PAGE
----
What is the theme of The Wizard of Oz?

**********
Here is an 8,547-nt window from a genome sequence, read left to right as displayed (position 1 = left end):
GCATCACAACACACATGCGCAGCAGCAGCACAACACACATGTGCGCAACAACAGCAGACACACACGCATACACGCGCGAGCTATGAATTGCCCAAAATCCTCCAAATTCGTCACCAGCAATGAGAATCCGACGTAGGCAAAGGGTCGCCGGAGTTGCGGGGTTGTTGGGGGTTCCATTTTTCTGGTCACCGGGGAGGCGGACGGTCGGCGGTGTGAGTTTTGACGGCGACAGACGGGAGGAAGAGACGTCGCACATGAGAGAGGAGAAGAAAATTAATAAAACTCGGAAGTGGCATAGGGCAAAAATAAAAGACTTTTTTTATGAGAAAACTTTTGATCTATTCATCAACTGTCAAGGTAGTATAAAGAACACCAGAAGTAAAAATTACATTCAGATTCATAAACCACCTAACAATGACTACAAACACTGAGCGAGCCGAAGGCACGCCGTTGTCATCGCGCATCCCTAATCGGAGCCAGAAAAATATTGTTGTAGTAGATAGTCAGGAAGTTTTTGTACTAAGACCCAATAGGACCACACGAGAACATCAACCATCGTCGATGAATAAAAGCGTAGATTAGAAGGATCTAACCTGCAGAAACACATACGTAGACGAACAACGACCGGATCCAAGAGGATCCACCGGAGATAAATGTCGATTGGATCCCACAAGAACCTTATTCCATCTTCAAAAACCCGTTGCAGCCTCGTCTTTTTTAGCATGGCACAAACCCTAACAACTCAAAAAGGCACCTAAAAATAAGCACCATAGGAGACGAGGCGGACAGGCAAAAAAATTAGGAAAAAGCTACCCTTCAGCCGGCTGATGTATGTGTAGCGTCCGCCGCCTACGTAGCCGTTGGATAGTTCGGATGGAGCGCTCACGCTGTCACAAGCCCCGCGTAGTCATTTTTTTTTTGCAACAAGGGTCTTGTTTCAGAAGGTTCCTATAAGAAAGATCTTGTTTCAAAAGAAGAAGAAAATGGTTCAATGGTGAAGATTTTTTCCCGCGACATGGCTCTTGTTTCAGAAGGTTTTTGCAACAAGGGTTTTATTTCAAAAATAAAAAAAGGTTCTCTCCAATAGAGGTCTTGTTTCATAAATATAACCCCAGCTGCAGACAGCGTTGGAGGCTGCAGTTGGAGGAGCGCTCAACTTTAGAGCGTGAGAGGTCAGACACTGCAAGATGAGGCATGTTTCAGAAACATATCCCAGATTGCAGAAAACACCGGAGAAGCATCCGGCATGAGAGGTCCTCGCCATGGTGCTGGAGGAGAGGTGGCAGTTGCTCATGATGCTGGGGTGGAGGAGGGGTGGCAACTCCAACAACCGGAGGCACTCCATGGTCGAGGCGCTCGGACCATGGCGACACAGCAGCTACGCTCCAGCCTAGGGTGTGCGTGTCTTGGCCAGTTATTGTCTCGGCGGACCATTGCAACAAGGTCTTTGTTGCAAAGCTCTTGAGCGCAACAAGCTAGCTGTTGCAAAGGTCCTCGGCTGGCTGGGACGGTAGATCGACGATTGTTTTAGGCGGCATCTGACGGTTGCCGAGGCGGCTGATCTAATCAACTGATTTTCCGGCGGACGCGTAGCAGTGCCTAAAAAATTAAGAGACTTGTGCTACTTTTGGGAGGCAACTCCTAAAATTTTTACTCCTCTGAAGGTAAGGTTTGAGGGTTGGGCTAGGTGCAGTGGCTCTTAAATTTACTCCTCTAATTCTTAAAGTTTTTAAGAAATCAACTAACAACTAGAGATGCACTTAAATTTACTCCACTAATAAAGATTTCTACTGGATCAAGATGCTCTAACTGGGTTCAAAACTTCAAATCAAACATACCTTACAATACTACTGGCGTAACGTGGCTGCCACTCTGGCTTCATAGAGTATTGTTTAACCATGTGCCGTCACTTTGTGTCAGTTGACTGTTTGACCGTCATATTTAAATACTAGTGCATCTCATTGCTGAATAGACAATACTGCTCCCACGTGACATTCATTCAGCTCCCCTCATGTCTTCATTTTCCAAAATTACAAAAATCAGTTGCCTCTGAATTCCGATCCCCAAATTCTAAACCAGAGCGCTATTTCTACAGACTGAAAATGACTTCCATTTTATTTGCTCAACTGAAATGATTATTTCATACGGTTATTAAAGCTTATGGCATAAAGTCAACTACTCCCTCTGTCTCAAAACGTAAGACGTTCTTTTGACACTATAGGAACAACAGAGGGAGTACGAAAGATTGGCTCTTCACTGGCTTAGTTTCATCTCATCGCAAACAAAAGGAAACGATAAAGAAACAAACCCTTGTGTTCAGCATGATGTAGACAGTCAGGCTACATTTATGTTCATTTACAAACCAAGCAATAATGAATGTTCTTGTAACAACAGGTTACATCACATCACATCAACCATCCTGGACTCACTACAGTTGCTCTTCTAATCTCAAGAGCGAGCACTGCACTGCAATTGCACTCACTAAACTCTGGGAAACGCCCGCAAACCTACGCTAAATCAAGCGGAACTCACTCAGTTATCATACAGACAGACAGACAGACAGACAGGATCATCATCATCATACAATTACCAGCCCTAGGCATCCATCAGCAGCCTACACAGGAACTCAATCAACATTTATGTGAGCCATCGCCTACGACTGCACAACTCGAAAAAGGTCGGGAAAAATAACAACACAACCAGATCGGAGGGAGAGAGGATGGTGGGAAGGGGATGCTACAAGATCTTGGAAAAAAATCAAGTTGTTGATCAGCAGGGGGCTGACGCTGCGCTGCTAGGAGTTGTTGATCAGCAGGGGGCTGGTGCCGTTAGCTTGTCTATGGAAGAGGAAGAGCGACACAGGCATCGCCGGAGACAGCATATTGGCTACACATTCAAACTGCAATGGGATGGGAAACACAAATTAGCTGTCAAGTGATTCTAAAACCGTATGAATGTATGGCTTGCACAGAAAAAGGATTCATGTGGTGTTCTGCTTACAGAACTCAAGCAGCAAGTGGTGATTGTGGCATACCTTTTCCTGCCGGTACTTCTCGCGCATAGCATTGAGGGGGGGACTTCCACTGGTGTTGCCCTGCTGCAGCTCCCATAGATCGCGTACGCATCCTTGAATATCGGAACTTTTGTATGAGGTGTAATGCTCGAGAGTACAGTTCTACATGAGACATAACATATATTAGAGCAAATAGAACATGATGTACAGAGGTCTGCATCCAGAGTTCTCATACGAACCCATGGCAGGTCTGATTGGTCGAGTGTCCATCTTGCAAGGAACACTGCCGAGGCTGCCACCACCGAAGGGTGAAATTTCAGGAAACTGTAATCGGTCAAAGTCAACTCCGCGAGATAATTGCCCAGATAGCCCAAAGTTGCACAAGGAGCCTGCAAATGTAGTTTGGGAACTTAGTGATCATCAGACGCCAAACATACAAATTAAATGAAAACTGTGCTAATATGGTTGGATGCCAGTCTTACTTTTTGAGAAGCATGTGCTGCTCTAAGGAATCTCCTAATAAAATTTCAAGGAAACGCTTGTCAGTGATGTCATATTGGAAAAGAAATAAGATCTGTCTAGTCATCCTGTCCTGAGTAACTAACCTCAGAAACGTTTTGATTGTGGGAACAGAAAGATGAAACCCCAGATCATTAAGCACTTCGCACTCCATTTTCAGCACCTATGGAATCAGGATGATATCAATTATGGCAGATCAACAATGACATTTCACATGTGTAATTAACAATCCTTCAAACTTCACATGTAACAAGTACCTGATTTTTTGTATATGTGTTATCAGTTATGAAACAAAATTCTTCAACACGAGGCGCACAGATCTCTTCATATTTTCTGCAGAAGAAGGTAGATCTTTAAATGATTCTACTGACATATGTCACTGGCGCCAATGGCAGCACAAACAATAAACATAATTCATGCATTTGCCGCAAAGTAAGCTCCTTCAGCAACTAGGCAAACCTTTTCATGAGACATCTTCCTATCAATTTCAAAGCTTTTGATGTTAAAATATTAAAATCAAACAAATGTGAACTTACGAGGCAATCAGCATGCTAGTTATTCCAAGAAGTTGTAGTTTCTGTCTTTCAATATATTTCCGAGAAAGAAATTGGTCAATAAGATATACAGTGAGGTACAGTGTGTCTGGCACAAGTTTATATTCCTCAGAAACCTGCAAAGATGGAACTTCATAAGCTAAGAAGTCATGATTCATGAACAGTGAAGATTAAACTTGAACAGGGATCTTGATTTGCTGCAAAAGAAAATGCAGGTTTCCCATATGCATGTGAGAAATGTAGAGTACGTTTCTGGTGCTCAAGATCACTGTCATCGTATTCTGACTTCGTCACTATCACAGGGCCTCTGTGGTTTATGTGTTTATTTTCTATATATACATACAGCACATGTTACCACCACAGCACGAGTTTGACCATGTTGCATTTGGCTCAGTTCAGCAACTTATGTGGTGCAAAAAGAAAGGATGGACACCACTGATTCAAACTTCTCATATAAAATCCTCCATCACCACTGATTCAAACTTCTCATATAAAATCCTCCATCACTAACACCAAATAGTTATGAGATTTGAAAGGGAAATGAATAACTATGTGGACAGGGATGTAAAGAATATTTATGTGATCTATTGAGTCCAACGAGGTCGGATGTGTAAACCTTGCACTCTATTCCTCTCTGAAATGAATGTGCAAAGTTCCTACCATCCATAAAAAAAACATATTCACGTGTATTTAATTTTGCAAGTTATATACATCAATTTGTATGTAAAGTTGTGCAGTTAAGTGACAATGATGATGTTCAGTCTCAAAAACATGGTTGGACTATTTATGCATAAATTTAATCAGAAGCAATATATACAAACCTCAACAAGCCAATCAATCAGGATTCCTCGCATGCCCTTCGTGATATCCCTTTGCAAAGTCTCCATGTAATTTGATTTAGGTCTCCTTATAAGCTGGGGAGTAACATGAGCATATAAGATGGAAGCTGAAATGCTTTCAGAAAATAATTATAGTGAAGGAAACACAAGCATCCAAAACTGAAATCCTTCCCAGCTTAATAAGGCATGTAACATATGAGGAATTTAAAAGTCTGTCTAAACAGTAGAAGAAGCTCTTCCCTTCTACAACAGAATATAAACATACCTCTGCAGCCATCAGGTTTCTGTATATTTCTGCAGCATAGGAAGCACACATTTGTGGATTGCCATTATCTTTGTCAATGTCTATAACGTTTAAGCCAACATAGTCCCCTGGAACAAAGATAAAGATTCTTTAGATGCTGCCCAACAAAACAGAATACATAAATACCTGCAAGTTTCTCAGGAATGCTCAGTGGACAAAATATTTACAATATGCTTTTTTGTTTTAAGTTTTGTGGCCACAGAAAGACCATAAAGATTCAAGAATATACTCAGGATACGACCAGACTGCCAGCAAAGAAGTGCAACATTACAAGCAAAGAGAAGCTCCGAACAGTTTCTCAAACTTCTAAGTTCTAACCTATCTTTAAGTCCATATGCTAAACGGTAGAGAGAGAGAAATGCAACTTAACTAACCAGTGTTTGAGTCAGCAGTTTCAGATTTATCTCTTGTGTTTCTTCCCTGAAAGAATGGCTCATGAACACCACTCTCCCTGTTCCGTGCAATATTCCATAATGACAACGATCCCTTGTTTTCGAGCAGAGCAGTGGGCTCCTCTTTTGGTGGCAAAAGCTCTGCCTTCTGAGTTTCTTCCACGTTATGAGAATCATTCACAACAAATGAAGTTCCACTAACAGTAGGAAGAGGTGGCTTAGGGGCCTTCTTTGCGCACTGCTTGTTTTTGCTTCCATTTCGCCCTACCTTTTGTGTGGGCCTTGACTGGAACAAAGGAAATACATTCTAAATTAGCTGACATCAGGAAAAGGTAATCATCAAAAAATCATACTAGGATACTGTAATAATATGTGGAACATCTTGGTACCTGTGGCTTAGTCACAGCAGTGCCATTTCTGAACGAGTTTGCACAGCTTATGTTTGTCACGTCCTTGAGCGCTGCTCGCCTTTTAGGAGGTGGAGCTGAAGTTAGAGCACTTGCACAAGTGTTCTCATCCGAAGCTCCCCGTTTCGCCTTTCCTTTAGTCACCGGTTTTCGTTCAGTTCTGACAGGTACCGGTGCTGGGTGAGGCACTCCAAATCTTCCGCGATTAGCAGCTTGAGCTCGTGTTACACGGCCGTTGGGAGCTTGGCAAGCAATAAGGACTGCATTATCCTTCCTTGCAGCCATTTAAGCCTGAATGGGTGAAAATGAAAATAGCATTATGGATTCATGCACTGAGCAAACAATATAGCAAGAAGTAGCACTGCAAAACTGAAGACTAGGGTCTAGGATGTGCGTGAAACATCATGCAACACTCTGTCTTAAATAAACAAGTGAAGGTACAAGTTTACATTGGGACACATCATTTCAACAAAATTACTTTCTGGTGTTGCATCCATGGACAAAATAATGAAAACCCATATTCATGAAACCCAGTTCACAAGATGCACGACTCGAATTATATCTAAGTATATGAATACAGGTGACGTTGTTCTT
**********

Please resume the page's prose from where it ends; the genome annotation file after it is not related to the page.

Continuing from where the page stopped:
This story is a combination of fantasy and Bildungsroman and moral lesson, in that, while the main action takes place in a fantasy world, the dramatic action begins when the child Dorothy is removed from her childhood environment by a storm and “grows up” as she seeks to return home (to Kansas). By personifying the character traits required in an adult world -- courage, intelligence, and "humanity” (a heart) -- the author has Dorothy acquire these traits to “carry on” to her destination. Part of what makes the piece so interesting is that she discovers that there is “good” and “evil” in the world and that the Wizard himself is sort of a fraud (meaning that as an adult she must mentally “look behind the curtain” at what is real and what is illusion in the adult world.) Finally, an adult must “follow the yellow brick road” (the path of life) without knowing where it leads. The theme, then, is “growing from childhood to adulthood, encountering the dangers (real and imagined), the friendly companions, the opportunities, the experiences, and the character traits as one matures."